A melody should be engaging. Identify who has the melody at various points in the piece, a well as who has the countermelody if there is one. Ideally all sections of the ensemble should have an interesting line at some point in the music; this is especially true for lower wind and string parts in grades 1, 2, and 3. If these students are going to progress, they must play challenging parts. If a melody and countermelody are used simultaneously, rate the effectiveness. As an example, the two melodies at the conclusion of the third movement of Holst’s Suite in Eb play off each other exceptionally well.

    Good literature will avoid overusing ostinato patterns. Look for opportunities to explore mixed and asymmetric meters. This potentially raises the interest level and opens doors to a wide range folk music that uses such meters. Once students learn that the quarter note doesn’t always get the beat and become familiar with how groups of two and three eighth notes can play off each other, many wonderful musical opportunities become available.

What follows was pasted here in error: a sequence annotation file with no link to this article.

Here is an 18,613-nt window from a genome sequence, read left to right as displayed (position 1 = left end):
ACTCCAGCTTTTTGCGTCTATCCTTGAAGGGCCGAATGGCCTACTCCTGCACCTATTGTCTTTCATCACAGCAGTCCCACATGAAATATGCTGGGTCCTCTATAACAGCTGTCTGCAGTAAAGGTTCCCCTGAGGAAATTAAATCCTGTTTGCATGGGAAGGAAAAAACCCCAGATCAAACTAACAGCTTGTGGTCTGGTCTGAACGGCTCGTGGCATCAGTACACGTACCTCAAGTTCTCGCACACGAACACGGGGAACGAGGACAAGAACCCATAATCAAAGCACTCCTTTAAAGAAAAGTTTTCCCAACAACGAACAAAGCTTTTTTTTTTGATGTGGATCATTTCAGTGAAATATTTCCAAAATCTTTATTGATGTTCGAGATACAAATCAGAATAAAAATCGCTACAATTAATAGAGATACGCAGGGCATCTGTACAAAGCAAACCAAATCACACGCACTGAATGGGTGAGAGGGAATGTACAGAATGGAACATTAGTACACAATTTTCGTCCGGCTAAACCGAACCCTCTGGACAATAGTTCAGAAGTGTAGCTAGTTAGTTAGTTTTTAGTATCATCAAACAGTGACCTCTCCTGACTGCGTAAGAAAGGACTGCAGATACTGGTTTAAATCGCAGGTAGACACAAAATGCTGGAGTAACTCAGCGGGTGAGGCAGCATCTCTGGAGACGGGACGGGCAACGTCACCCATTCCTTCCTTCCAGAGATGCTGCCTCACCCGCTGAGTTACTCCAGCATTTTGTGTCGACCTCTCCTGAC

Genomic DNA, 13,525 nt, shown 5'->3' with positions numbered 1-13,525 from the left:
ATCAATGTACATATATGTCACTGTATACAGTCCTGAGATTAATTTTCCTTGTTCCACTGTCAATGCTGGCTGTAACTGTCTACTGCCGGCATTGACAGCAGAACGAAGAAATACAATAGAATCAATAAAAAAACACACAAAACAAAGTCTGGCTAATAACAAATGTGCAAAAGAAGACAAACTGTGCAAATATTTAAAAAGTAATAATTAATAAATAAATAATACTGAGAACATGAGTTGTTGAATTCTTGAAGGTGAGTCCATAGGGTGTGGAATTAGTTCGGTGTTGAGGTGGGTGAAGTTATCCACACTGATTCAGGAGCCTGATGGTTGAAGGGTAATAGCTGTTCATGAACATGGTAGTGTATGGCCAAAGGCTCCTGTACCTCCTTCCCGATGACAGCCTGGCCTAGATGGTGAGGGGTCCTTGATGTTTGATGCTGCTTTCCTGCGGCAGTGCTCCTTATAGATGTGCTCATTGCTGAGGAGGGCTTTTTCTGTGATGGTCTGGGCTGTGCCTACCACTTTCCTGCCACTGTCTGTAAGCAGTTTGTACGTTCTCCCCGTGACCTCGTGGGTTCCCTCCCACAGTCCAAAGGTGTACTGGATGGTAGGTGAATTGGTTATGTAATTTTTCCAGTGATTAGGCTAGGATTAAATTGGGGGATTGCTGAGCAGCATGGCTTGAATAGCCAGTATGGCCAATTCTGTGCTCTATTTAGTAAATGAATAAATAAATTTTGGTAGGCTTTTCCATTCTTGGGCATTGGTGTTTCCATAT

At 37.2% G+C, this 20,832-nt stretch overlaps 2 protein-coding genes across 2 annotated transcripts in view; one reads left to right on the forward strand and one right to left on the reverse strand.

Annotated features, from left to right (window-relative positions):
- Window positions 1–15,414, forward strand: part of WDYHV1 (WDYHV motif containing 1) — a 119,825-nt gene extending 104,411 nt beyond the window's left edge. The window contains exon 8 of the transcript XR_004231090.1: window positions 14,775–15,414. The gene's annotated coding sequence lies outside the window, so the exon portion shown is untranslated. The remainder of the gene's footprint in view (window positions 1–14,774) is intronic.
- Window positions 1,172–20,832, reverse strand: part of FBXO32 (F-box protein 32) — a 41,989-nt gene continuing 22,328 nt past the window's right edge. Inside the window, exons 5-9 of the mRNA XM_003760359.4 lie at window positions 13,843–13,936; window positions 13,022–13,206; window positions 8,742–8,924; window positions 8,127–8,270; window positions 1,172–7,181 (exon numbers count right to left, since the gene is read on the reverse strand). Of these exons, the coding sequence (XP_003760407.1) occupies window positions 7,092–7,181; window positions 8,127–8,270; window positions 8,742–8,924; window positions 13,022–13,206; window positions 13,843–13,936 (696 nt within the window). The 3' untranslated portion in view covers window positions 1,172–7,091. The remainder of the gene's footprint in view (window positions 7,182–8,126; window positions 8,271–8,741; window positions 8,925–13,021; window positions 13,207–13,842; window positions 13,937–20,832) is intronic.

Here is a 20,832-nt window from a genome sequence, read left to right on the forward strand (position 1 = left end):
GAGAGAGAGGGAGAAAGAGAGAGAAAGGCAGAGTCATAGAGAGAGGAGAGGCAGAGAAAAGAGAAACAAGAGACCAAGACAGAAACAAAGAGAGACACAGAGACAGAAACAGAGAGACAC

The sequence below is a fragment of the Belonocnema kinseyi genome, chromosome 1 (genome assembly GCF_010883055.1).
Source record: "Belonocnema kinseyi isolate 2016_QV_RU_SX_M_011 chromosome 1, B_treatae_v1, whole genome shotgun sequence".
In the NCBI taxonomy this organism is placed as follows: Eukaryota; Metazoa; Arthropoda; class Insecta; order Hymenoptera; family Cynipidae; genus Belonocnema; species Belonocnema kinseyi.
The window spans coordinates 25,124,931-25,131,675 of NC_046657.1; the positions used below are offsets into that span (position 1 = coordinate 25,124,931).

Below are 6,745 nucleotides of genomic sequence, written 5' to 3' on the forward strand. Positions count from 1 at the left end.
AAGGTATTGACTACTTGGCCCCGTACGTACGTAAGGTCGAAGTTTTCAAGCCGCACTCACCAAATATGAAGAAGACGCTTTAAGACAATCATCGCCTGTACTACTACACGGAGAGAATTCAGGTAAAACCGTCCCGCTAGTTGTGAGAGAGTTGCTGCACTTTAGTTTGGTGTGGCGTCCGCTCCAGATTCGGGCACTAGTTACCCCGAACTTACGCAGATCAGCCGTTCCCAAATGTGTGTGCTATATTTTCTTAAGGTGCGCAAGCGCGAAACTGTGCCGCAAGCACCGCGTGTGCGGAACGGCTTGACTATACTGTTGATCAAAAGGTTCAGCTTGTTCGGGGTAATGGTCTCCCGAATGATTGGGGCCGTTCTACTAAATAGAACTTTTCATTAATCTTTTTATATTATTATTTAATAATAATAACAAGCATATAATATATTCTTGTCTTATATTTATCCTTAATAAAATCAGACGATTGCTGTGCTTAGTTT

Take time to consider whether students will grow as musicians from having rehearsed and performed a piece. Evaluate the effectiveness of scoring for individual parts. There should be consistency in the overall difficulty of each part in the music, and each part should reflect the particular strengths of each instrument. Percussion parts should be creative and intelligent, especially considering the vast array of tonal colors available. They should complement the winds and strings but not be overused.